Dear Prime Minister Renzi,
Dear President Van Rompuy,
The European Council meeting on 23 and 24 October 2014 will be a decisive milestone for addressing the crucial issues the European Union is facing today with regard to both its internal and external policy dimensions.
Despite the recent decrease of unemployment in Europe, economic stagnation keeps plaguing the growth potential of our European Social Market Economy. With regard to the external dimension of the European Union, the ongoing Ukrainian crisis, the gas commitments between Russia and China, as well as the surges of extremism threatening the populations in the Middle-East and in Europe, are major challenges for the EU.
To finally create a positive and fast paced movement for job creation, more efforts are needed from the Member States, the EU Institutions, the Social Partners and Enterprises to reinvent the path towards sustainable growth. Growth is not only a problem of money. Altogether we need to manage the challenge to regain trust from citizens and enterprises in a positive European future. Only a positive environment for enterprises will stimulate investments. Moreover, Europe needs to once again be the forerider in terms of R&D, at least in some key sectors in order not to be left behind by our external competitors. This is especially true when it comes to the digital economy. These aspects are crucial when discussing future growth in Europe.
Public and Private investments need to complement each others
In financial matters, public services’ providers and employers have faced fiscal consolidation processes which have been short-sighted in too many cases. Overall cuts in public expenditure from 2010 to 2014 have reached 5 % of GDP in the Euro area. Amongst these, all types of public investment were cut, including in education, healthcare, public administration, transport, environment protection, and so on. Preserving public investment could have made a sizeable difference in terms of output, employment and growth potential, without major negative impact on budget deficits and debt ratios. The April 2014 IMF study ”World Economic Outlook” found that an increase in public investment equal to 1% of GDP boosted GDP by an underwhelming 0,4 % in the same year, and by more than 1,5% four years later. Public investment effects are even stronger when the conditions are optimal in periods of economic slack and monetary policy accomodation. The present momentum is perfect.
More structurally, CEEP asks for a change of paradigm. Public and Private investments need to be more complements than substitutes. An increase in public investment could boost, and not crowd out, private investment. This is the case for public investment in infrastructure or networks as it improves the efficiency and allocation of private investment for specific firms, sectors, or projects.
Mr Jean-Claude Juncker’s 300 billion euro investment plan of the European Commission is definitely a step in the right direction. However, many uncertainties remain on how to free such levels of funding from both public and private sources.
Call for an ambitious climate and energy policy framework
The energy sector is crucial for this change. As the European Commission has shown in its recent communication on the completion of the internal energy market, investments in energy networks are key for Europe’s overall goal of a secure, competitive and sustainable energy system. Besides an increase in investments in energy networks, a stable and reliable political framework is needed.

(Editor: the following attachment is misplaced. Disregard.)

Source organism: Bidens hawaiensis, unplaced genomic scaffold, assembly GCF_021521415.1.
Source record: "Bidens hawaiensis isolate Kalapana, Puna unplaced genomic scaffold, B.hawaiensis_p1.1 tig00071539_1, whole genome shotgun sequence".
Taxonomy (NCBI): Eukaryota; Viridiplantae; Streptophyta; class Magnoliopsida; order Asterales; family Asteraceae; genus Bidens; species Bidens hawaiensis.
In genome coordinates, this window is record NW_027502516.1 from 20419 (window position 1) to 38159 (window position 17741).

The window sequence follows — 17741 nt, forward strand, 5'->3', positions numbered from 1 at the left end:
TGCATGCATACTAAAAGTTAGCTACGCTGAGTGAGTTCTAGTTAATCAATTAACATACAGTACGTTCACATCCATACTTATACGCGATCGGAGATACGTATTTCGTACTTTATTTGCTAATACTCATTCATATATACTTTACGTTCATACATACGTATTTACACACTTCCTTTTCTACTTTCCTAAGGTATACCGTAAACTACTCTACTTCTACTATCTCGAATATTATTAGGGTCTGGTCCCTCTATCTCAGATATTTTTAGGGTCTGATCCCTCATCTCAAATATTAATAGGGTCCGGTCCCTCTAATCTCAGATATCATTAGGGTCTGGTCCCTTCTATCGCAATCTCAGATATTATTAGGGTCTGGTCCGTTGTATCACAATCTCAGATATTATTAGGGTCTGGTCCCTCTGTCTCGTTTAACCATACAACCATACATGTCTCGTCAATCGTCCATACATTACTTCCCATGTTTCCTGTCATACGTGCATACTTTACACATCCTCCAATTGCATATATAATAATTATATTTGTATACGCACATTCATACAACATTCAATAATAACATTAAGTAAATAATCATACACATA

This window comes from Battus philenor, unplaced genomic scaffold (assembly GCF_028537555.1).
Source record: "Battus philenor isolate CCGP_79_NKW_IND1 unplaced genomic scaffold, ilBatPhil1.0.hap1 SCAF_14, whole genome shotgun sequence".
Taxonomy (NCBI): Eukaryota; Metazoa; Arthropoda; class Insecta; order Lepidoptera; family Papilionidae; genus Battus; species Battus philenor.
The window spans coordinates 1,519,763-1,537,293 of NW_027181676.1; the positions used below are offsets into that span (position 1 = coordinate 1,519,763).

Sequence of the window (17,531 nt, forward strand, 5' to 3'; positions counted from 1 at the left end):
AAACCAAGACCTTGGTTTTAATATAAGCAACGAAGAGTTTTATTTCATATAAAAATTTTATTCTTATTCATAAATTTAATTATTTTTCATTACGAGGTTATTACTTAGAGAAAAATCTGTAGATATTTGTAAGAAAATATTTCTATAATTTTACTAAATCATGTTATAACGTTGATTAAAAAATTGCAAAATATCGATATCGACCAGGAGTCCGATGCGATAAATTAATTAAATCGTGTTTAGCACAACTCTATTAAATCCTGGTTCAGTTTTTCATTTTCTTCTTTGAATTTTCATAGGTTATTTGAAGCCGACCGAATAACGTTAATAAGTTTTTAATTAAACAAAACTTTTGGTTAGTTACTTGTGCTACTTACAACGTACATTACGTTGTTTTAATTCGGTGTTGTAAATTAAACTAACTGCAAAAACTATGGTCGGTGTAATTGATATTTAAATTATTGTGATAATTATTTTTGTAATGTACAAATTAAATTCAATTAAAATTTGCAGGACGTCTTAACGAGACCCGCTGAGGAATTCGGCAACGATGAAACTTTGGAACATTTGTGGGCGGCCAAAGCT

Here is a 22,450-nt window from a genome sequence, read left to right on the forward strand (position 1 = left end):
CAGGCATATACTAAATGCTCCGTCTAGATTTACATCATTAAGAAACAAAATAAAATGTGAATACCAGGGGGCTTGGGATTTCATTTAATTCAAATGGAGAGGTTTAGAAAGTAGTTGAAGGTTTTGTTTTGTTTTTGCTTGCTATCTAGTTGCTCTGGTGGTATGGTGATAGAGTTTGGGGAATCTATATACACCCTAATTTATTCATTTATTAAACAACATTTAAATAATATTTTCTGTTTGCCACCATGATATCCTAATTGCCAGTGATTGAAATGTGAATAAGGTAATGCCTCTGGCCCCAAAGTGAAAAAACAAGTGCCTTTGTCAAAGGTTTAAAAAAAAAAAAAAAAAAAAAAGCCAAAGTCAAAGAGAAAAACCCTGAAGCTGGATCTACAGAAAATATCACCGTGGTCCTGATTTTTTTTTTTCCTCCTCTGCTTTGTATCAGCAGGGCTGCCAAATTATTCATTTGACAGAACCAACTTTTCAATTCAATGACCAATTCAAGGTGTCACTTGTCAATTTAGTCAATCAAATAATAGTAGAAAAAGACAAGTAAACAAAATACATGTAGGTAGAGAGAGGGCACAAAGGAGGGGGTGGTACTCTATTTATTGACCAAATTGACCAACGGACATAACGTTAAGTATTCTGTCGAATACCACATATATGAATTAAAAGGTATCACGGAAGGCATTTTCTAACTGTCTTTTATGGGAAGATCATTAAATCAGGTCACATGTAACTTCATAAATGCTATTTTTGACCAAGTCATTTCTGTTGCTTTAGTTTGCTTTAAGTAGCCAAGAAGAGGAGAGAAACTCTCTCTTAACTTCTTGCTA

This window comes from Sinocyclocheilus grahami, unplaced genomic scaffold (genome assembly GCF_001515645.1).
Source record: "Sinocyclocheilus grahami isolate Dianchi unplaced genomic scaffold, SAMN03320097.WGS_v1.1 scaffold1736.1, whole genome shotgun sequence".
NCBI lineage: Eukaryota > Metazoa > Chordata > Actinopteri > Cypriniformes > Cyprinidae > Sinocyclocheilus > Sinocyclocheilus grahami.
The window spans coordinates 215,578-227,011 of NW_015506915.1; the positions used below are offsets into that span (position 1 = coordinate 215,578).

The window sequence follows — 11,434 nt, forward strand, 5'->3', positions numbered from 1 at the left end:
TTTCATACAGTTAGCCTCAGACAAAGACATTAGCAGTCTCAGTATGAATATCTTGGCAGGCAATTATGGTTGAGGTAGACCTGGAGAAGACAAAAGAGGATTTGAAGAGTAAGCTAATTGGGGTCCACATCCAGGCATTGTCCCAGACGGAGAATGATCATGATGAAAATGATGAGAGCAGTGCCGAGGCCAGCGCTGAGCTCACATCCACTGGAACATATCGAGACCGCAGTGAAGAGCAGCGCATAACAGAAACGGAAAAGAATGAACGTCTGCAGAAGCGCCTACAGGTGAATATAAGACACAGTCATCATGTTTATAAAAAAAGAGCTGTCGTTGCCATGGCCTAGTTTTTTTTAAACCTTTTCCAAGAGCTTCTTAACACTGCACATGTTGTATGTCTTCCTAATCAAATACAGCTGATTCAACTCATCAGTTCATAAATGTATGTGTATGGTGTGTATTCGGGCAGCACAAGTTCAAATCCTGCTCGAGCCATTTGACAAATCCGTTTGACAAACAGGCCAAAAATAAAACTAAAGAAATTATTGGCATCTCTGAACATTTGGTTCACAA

Therefore, CEEP calls the European Council to set a binding target of a 40 per cent reduction of green house gas emissions by 2030, completed by significant systemic changes of the EU ETS in order to make this instrument work efficiently. Moreover, CEEP embraces the proposal for a binding EU-wide expansion target for renewable energies. At the same time, it has to be ensured that all Member States firmly commit to contributing in a substantial manner to the goal achievement. Regarding energy efficiency, a holistic approach is needed that takes into account a broad range of sectors, such as the transport sector with its high potential of rail and urban transport, to achieve their ambitious energy efficiency goals.
CEEP also wishes to raise the need for an economic mid- to long-term view that includes interconnectors and energy generation capacities. In an energy market partly dominated by renewables, not only the generation of electricity but also the provision of secure generation, which is supplied mainly by conventional power plants, has to be taken into consideration.
EU-wide broadband coverage is another field which illustrates how investments in infrastructure will pay back by setting the basis for Europe’s sustainable competitiveness. Broadband coverage has indeed to be supported much more than in the past years in order to allow Europe to develop its full potential for growth and jobs.
To conclude, we ask you to seize the present momentum and allow for a mix of the accommodating monetary policy of the European Central Bank with an ambitious fiscal policy, directed towards the segments of the public budget which can foster a new sustainable growth.
We believe those options are the right ones in order for deep structural reforms to deliver their full potential in terms of growth and sustainable competitiveness. Only that way we can prove at global level that our 28 Member States are able to play in a strong and united European team.
CEEP General Secretary